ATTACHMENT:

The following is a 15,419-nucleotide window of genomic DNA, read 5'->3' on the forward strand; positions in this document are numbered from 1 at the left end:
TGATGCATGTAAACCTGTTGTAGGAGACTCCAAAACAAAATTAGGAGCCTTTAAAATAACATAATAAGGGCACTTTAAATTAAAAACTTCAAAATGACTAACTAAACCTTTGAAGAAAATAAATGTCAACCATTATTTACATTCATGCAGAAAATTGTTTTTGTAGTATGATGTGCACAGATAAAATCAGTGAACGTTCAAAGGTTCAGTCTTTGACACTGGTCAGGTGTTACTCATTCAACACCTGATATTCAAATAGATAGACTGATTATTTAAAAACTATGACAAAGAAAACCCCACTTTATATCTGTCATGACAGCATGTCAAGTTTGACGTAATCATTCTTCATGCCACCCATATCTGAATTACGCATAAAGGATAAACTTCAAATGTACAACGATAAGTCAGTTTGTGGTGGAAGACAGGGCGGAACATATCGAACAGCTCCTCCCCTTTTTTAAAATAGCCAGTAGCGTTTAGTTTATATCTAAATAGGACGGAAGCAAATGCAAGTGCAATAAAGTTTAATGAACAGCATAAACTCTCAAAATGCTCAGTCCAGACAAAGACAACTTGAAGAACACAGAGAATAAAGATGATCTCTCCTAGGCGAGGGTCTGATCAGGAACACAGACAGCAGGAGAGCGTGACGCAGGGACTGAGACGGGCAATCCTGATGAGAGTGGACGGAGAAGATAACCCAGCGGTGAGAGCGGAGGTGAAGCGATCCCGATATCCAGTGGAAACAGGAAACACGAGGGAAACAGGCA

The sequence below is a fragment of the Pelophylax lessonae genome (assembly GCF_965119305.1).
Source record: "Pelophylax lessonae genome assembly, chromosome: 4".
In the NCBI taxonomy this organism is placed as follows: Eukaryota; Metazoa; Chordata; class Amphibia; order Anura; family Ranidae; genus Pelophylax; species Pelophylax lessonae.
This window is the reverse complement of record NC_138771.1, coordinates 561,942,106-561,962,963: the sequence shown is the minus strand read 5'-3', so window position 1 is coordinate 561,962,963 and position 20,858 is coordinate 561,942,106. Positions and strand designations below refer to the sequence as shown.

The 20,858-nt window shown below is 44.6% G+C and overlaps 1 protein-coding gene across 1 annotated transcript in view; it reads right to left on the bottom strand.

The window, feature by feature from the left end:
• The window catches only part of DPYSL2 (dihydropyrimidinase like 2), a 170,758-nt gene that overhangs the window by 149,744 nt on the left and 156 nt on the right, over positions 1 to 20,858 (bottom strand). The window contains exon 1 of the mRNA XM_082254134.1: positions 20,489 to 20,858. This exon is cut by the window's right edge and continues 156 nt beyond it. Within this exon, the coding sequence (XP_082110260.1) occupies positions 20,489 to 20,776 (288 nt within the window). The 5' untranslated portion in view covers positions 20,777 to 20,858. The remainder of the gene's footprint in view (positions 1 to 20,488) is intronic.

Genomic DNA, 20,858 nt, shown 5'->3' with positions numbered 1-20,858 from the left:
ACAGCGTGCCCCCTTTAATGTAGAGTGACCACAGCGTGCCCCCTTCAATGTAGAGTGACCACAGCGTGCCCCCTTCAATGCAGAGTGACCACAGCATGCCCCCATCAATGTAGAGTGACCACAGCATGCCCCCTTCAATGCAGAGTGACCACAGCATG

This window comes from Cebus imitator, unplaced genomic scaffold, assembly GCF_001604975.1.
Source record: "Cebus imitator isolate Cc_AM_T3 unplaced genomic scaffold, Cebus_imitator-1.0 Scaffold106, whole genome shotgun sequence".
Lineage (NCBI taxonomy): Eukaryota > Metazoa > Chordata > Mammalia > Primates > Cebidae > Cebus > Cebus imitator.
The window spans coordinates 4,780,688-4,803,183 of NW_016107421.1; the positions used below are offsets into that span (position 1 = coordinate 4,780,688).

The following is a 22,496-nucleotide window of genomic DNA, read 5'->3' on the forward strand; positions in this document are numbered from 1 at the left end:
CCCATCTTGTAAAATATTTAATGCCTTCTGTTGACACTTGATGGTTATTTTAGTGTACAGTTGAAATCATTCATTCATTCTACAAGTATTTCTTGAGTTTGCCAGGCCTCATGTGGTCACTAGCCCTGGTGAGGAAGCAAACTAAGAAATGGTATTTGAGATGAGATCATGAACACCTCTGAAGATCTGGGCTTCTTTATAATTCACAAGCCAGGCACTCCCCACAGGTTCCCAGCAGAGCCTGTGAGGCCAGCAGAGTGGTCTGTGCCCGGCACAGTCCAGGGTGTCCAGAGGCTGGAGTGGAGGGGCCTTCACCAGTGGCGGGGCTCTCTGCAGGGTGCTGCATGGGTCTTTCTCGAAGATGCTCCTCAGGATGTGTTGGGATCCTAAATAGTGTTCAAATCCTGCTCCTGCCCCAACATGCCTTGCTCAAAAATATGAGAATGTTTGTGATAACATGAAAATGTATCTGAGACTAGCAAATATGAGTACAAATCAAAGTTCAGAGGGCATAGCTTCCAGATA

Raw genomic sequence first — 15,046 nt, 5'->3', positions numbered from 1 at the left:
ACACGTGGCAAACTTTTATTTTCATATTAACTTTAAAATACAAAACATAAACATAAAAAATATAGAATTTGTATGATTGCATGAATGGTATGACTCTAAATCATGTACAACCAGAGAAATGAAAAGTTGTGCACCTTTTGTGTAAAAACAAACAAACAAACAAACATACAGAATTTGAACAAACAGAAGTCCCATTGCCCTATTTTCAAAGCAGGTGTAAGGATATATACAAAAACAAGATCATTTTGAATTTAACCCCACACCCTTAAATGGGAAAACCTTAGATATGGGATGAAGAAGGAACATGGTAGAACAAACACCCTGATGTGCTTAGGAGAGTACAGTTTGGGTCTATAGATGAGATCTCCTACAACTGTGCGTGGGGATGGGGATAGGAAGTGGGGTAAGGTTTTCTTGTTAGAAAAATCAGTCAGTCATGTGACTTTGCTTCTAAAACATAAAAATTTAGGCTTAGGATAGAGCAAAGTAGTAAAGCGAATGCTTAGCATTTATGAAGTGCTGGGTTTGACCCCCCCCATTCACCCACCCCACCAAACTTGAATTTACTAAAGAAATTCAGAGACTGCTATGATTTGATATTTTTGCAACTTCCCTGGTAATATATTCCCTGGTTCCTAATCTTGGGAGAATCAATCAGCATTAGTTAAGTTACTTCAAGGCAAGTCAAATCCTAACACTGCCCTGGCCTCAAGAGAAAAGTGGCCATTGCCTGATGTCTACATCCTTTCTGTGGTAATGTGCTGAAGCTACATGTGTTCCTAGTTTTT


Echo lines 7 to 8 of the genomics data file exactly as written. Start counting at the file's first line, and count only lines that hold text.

The 20,858-nt window shown below is 44.6% G+C and overlaps 1 protein-coding gene across 1 annotated transcript in view; it reads right to left on the bottom strand.

The window, feature by feature from the left end: